During his first day on the job at a small 3D-modelling company, Griffith noticed that his new colleagues’ workstations were hopelessly out of date. So he took the initiative to suggest some automation upgrades to the higher-ups, who concurred. Two years later, 20 employees—some of them good friends—were out of work.
“I feel bad because I knew these people well,” Griffith, which is not his real name, tells me. He says feels responsible because he kicked off the project, and after it was underway, he quickly realized they’d lose their jobs. “But I was powerless to stop it.”
Automation is too often presented as a faceless, monolithic phenomenon—but it’s a human finger that ultimately pulls the trigger. Someone has to initiate the process that automates a task or mechanizes a production line. To write or procure the program that makes a department or a job redundant. And that’s not always an executive, or upper-, or even middle management—in fact, it’s very often not. Sometimes it’s a junior employee, or a developer, even an intern.
Inside many companies, automation doesn’t simply unfold as a top-down imperative. It can stem from random efficiency experiments or pilot programs initiated by employees who don’t always intend for their ideas to cascade into large-scale job loss. In some cases, management will ask a junior staff to spearhead an automation initiative (perhaps, some speculate, to help redirect blame for the job-eliminating policies). When either happens, it can lead to long-term guilt, confusion, and regret on the part of the automator—few people want to delete their friends’ or colleagues’ jobs—and embitterment and anger on the part of the automated.
In a series of interviews with coders, technicians, and engineers who’ve automated their colleagues out of work—or, in one case, been put in a position where they’d have to do so and decided to quit instead—I’ve attempted to produce a snapshot of life on the messy front lines of modern automation. (Some names have been changed to protect the identities of the automators.) We’ve heard plenty of forecasting about the many jobs slated to be erased, and we’ve seen the impacts on the communities that have lost livelihoods at the hands of automation, but we haven’t had many close up looks at how all this unfolds in the office or the factory floor.
So, I was hoping to examine the politics of automation within today’s workplaces, and how the phenomenon unfolds in smaller businesses and in circumstances beyond corporate fiat. To take stock of the personal impacts this strain of automation might unleash. Some automators carry regret and guilt for years; others say they’re only automating bad jobs, or are doing work assigned to them—and expected of them—by management.
So how does automation roll through a workplace in real-time? Who suffers the consequences, and who lives with the responsibility? Sometimes, those who are left feeling guiltiest are the ones made to pull the trigger—enterprising junior employees or staffers with innovative ideas—who see their colleagues get the ax, usually without even seeing any of the profit gains or material benefits the company subsequently enjoys.
Erin Winick was a sophomore mechanical engineering student when she took a summer internship at a southern California tech company. She was enthusiastic about 3D printing, so a manager there soon asked her to use the technology to streamline an older mold-making process. That meant studying up with the man then in charge of the process, whom I”ll call Gary. It soon dawned on both of them that if her project succeeded, Gary would be out of a job.
“I remember explicitly feeling my heart beat faster when we had the initial conversation,” Winick tells me in an email. “It was some nervousness and some guilt for sure. When I first got the project I didn’t realize what it would involve.” Winick would later write about the experience for MIT Technology Review, where she’s now an associate editor: “As he described the process and his role in it, I realized that making molds was Gary’s sole responsibility. He had spent over 30 years perfecting these tools and parts.” This was his life’s work.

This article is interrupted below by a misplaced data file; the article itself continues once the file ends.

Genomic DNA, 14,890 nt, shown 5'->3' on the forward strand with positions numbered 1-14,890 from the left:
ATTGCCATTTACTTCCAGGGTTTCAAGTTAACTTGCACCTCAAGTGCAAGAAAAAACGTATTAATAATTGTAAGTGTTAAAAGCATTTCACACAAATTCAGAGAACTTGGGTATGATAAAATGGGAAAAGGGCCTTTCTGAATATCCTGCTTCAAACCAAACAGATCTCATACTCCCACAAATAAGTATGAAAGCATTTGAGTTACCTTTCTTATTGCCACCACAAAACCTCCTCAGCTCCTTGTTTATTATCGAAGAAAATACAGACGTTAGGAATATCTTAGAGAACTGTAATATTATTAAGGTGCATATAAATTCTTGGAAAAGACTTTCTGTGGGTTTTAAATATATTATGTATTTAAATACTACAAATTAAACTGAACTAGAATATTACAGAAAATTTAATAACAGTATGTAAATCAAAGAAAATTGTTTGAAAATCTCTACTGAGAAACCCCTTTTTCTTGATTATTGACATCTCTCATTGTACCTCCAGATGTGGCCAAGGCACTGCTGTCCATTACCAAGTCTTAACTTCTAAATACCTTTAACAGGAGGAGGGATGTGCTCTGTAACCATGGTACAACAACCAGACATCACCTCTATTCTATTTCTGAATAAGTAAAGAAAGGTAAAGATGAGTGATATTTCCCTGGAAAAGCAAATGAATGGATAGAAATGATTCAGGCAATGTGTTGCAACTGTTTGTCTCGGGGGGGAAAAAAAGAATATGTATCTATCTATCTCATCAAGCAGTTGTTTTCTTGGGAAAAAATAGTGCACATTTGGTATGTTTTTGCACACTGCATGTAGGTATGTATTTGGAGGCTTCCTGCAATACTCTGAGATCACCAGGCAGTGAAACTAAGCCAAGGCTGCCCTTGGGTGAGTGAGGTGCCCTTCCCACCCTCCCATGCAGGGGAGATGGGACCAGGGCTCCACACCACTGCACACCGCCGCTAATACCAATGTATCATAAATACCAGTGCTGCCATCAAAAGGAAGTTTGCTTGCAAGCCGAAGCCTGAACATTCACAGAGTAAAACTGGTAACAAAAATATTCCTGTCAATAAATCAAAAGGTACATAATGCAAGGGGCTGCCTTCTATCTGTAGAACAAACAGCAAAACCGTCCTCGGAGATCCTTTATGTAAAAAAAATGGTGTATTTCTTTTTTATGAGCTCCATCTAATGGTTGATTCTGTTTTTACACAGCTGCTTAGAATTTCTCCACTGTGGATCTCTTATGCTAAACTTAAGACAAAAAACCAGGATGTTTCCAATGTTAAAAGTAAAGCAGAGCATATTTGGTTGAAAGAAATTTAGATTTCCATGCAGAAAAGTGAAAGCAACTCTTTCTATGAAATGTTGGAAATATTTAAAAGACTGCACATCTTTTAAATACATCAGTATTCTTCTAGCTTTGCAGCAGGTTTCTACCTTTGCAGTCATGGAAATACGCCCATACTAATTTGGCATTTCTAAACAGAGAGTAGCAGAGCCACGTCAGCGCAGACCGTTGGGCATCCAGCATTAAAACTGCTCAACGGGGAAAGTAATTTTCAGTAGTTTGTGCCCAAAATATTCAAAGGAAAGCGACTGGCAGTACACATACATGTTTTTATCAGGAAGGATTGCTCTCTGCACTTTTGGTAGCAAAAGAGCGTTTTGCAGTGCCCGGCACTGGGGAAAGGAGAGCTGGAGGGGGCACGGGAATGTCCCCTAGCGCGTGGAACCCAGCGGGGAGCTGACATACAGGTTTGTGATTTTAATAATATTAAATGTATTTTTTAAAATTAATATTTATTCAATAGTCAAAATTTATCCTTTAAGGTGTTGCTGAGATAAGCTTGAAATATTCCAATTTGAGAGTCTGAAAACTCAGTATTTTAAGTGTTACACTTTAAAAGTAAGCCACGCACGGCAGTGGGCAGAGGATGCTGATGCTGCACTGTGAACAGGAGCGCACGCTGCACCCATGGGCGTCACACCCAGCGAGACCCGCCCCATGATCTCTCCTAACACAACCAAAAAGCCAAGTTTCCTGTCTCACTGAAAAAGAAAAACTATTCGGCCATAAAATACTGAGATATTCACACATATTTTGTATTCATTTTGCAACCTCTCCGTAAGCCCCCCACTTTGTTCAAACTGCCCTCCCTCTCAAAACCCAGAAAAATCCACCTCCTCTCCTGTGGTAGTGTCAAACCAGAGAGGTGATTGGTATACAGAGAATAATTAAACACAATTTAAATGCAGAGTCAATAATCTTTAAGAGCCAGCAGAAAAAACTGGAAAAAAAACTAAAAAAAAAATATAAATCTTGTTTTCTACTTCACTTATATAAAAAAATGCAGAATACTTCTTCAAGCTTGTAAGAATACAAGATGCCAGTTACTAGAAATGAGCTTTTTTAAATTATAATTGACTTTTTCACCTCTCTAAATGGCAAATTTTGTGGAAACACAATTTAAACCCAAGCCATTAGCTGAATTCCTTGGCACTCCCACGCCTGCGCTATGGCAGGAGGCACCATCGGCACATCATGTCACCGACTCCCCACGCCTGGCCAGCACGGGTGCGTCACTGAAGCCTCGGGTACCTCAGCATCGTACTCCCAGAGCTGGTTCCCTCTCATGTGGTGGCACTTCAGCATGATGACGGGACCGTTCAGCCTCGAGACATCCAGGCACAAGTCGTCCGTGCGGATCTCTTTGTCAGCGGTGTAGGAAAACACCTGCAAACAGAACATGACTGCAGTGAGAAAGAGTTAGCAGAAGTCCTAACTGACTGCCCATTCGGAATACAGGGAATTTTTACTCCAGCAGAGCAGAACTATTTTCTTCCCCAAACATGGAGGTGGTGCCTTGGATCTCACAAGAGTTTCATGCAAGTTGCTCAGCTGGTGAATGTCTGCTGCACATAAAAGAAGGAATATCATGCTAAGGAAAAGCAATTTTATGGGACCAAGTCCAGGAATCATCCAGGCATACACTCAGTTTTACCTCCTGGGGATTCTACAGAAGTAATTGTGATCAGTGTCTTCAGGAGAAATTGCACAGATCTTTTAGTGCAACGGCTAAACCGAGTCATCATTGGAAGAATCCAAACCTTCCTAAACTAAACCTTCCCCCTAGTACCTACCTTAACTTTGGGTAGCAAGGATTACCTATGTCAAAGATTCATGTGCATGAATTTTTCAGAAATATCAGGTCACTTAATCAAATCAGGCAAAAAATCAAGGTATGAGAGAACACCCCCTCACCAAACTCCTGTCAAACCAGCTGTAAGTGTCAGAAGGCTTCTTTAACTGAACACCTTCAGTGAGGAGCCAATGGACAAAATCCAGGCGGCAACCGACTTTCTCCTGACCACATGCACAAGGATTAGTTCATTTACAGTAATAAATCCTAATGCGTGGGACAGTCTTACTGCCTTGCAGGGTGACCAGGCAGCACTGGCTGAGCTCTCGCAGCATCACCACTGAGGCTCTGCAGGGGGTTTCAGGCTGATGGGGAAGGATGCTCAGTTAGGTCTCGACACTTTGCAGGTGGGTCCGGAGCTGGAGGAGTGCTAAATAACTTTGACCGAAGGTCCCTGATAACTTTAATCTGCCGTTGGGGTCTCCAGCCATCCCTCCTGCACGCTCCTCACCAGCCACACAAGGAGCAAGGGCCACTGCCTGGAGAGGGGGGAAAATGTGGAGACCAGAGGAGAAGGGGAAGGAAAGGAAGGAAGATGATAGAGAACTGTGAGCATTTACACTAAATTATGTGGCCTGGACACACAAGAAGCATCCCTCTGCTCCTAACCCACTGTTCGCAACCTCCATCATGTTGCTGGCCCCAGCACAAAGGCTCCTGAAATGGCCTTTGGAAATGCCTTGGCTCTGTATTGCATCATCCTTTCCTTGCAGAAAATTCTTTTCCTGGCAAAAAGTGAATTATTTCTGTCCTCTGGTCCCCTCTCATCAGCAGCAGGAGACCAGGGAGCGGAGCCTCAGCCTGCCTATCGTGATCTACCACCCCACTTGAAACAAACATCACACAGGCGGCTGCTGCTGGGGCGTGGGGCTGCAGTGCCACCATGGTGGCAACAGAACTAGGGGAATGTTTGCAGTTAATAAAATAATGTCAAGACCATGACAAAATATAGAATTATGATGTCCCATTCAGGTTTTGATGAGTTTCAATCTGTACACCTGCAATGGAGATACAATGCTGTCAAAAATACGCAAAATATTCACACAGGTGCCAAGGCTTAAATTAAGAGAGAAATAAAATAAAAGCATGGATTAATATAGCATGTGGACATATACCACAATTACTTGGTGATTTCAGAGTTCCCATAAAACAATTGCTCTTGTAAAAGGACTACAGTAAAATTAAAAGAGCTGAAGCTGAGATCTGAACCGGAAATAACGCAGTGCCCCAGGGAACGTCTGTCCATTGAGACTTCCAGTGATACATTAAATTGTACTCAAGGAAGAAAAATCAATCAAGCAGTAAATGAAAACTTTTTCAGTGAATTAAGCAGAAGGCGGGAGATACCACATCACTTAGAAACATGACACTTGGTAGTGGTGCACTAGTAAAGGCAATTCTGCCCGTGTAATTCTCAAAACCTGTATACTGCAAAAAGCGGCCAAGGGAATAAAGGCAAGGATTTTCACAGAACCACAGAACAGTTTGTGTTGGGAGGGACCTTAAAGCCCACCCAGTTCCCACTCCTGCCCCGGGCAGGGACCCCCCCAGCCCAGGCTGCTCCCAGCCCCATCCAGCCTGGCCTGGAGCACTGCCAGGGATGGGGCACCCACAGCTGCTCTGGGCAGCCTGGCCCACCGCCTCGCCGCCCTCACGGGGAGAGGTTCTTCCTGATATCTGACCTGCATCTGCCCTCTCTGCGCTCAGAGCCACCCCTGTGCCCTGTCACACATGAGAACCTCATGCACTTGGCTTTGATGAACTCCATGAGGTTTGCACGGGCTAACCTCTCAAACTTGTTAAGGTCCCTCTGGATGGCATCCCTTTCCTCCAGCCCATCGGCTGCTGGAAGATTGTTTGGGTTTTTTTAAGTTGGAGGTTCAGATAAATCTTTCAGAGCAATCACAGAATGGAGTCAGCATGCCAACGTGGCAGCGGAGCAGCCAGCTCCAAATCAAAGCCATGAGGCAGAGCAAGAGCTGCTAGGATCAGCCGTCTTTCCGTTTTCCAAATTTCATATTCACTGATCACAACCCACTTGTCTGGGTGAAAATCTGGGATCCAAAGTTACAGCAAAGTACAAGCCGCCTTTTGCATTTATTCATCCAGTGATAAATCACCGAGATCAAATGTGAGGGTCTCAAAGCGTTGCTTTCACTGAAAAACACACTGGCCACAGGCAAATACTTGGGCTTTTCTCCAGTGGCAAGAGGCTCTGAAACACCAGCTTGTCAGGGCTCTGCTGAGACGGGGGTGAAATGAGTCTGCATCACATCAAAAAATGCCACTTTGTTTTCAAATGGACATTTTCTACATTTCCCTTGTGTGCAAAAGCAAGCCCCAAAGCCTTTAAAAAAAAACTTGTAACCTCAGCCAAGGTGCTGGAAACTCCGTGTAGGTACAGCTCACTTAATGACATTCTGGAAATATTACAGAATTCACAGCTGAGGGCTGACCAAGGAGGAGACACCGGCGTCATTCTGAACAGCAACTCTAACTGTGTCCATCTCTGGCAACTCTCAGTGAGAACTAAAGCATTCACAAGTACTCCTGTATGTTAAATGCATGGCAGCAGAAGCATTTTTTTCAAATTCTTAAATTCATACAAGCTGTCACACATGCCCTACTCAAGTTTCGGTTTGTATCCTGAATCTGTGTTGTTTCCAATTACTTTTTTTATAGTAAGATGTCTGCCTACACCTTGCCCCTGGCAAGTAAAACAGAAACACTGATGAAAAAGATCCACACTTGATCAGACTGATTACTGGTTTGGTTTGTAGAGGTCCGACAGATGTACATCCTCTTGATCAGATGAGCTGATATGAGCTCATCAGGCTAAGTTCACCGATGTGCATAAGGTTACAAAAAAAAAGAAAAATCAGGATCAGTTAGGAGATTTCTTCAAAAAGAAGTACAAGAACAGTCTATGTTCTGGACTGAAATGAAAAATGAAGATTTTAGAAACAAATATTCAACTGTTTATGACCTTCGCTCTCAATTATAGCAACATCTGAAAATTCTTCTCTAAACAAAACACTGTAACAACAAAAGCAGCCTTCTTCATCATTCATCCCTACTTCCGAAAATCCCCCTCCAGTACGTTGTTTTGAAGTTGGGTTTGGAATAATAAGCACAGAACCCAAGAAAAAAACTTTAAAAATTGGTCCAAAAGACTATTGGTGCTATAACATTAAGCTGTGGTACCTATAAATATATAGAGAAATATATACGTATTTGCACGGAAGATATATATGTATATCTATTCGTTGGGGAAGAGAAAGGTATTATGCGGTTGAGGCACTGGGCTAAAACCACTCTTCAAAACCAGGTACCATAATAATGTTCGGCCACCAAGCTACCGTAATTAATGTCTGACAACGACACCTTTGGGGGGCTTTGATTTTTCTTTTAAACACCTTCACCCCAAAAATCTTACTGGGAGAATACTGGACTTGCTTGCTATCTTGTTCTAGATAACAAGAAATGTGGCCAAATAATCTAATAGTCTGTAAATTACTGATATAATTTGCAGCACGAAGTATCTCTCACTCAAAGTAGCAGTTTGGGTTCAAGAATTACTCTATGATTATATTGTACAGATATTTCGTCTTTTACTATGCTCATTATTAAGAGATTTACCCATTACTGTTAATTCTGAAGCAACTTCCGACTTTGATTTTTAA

At first, Gary was friendly, eager to show a new hand the ropes. After he realized what was happening—well, less so. “Each time we spoke, I was closer to making a working product—and more nervous about telling him how things were going,” Winick writes. “I felt that by doing so, I was letting him know how close he was to losing his job.” But the project moved ahead, and the company said it would retrain Gary to work on the new printers. It turned out he wasn’t much interested in learning a new job three decades into his career, however, and took the news as the latest in a long line of slights from management. “More of the feeling of guilt came about over the summer,” Winick tells me, “as I saw he was unhappy and didn’t want to work in another role.”
After Winick left, she says, the company implemented her system and reassigned Gary. He said the company took an “aggressive” line with him and others in his position. So he quit. Today, he works customer service in another state. Winick is clearly still conflicted over the whole thing, and seems to blame herself for killing Gary’s job. But it is deeply suspect to me that the company, which Winick prefers I don’t name, would put an intern in charge of a project that would lead directly to the elimination of someone’s job. Not because Winick wasn’t capable with the technology, certainly—but because that’s a hell of a burden to lay on a summer intern.
Another mechanical engineer, whom I’ll call Manny, was just one year into his first job when his boss approached him and asked him to automate his and his coworkers’ CAD jobs. It was made clear that his coworkers, some of whom he was friendly with, could lose their jobs upon completion of the project. For the obvious reasons, the ask rubbed him the wrong way.
“The project would likely get some of my colleagues fired,” Manny told me in a Reddit DM, “who were 1st-generation immigrants, who I know would have already left if they could find something better.”
So, he declined—and then quit altogether. “I chose not to do the project mostly in fear of this, yes, though I’m sure the next engineer in line would be happy to complete that project and get it on his resume.”
The looming threat of automation wasn’t merely an efficiency measure, either, but perhaps one of the tools deployed by management to keep employees in line. “It was often a negative place to work, many of my colleagues seemed to be kept in line through constant threat of being fired, even if they were clearly doing a great job and being underpaid,” Manny says.
Part of the psychological impact of the so-called rise of the robots is that work—especially technical work—now suddenly seems more precarious in general. We toil with the looming threat of automation at our backs, a fear management can exploit if it so chooses.
For good reason.